"Who's been getting to you, George?"
"The government. They got these radio waves they send to my head, to get me to do stuff."
Twelve pairs of eyes opened a little wider at this matter-of-fact statement. None of the sophomores around the seminar table had ever interviewed a schizophrenic before. But George, a visitor from the Palo Alto VA hospital, was part of the lesson plan in "Psychosis and Society."
I was lucky enough to squeeze my way into this sophomore seminar in the spring of my second year, the first year Stanford offered its Introductory Seminars and the last year I was eligible for one. Out of scores of students who apply, only 12 are chosen for each class.
The purpose is to give underclassmen the chance to really get to know some professors, and it works. By the end of the quarter, I had brought mine to Toyon Faculty Night, and she knew me well enough to write a glowing recommendation letter. I only wish the program had begun my freshman year, so I might have had a chance to take another.
--CHANEY RANKIN, '00
72. Play the Game
There are no television cameras, no tribal councils, no million-dollar prizes. But participants say "the Game" is every bit as exhilarating as Survivor -- and it relies more on brains and creativity than bikinis and brawn.
The Game is a weekend-long, Bay Area-wide scavenger hunt full of cryptic clues. It dates back to the early 1980s, when two Stanford grads got inspired by the all-night L.A. scavenger hunt depicted in the film Midnight Madness. Fifteen years later, the Game has evolved from a cultlike ritual to a tradition, drawing hundreds of tenacious students and alumni who thrive on adrenaline, donuts and caffeine.
Prospective gamers compete for 100 to 200 spots in teams of five or six, chosen by self-appointed organizers. Clues are usually in code -- Morse, Braille, binary, semaphore, Base 3 -- so players tote computer manuals, constellation maps, even chemistry texts as they speed down local freeways.
Hints can take hours to decode. One sent team members scrambling up a tree to discover six speakers emitting animal noises in a pattern the team translated to Braille. Other clues are playful -- participants might eat through a lollipop or chocolate bar and discover a message inside.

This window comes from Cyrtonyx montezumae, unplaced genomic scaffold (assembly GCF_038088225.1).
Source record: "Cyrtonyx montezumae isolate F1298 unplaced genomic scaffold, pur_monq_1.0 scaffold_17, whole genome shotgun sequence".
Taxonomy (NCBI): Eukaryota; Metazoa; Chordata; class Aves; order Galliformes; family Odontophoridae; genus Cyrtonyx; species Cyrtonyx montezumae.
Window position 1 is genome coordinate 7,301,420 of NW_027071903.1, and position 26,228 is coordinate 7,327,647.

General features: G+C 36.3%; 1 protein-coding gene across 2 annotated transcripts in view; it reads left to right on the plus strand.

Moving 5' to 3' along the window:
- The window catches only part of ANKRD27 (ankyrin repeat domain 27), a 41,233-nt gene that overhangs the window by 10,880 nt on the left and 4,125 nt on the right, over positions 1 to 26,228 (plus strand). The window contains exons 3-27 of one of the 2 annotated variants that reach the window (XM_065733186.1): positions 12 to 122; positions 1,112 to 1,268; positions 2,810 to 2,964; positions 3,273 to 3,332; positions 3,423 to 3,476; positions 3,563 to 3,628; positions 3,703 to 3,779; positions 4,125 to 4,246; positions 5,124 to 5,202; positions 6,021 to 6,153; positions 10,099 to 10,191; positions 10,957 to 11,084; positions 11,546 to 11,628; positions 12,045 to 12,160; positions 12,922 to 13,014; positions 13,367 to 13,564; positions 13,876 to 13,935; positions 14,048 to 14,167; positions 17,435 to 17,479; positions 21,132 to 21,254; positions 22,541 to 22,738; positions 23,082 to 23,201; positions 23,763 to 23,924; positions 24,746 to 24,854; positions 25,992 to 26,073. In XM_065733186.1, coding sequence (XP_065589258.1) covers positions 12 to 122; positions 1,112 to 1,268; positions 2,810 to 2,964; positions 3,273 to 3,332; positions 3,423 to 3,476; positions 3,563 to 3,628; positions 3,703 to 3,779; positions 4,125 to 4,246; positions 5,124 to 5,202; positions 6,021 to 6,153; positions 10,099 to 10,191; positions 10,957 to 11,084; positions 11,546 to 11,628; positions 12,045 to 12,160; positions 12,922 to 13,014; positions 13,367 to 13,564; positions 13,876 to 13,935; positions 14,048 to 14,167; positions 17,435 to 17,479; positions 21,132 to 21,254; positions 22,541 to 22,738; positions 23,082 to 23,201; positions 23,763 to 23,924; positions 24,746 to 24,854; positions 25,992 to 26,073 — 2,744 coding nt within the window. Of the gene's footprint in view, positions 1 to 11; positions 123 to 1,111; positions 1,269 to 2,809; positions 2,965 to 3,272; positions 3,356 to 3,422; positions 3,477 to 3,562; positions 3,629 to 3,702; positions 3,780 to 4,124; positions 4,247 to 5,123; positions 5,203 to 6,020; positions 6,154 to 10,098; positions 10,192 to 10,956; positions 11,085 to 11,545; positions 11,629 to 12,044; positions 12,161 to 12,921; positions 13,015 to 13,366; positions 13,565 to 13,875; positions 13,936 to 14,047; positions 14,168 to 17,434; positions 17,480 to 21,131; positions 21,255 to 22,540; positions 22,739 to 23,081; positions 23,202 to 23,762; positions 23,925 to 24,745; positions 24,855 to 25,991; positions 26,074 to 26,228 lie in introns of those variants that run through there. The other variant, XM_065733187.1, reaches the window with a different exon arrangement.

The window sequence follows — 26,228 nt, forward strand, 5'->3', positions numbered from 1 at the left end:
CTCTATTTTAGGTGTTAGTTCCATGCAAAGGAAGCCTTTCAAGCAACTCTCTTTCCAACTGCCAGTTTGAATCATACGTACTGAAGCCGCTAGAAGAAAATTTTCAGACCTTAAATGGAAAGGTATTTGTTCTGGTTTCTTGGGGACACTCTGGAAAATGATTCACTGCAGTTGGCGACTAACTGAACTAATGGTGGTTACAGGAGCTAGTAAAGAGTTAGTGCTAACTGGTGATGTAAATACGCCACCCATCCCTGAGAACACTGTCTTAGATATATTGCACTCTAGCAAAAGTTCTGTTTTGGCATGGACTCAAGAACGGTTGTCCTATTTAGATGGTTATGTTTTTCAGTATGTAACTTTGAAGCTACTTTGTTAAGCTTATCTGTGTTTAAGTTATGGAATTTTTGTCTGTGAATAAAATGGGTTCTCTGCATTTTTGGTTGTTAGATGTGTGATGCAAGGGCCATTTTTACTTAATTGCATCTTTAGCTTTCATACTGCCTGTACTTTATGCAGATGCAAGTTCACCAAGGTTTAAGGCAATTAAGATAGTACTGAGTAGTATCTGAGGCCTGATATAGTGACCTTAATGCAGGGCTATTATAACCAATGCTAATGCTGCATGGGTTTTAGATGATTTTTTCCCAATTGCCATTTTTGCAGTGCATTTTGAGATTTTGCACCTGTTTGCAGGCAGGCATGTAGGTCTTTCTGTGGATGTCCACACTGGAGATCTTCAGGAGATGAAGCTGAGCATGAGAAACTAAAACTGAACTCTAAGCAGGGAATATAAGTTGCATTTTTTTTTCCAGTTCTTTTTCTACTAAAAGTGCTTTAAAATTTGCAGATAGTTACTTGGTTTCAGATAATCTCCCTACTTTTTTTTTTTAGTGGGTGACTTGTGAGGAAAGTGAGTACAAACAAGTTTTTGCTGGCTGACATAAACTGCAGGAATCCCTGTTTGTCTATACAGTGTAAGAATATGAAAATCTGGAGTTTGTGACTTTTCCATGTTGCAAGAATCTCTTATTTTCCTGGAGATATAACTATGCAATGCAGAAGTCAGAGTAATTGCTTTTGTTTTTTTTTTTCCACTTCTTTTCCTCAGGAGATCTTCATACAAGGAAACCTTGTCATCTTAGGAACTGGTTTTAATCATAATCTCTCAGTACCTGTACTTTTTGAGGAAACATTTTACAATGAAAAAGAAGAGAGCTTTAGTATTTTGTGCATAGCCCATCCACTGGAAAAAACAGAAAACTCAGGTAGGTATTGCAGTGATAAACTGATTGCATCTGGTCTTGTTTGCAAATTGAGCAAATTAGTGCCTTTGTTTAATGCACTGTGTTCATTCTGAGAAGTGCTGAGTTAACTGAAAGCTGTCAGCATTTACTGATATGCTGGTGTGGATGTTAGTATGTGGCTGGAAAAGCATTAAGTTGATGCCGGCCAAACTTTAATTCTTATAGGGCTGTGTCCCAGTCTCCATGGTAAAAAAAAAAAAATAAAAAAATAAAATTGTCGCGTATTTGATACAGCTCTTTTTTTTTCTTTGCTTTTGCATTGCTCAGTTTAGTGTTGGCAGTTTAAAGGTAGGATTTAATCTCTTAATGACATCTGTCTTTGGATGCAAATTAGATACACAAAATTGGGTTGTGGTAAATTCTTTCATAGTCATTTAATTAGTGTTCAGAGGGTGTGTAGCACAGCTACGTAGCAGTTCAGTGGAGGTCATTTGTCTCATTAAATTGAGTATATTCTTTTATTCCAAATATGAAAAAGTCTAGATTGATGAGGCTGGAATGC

But the Game is more than code and candy. Owen Ellickson, '00, a four-time veteran, recalls some difficult moments for his sleep-deprived team. "At 5 in the morning, you end up on some abandoned playground in Marin County. All of a sudden, everything is terrifying. But when you solve a hard clue in a clean fashion, you feel on top of the world."
68. Get a Parking Ticket
Students shouldn't get parking tickets, but it's inevitable: there are too few spaces for too many permits. I know; I spent three years trying to change, then beat, the system. Every time I called the transportation office, they dismissed my creative solutions. So what else could I do but park illegally?
I started innocently enough, using metered spots without paying (I had already purchased a pricey permit, hadn't I?), then driveways, then fire lanes -- never, ever, handicapped spaces. I got away with parking illegally a few times and was hooked.
So even when I started getting those pesky yellow $25 tickets on my windshield every morning, I couldn't stop. I'd look for a legal spot first; but when I couldn't find one, I'd park anywhere I could. That seemed fair, and there was no way I was paying the tickets. Shouldn't students spend their money on books or at least entertainment? Yes, I'd read the fine print warning that five unpaid tickets could get your car impounded, but I believed the campus rumor that the parking police couldn't tow out-of-state cars. So on and on I went, accruing fine after fine and smugly ignoring them.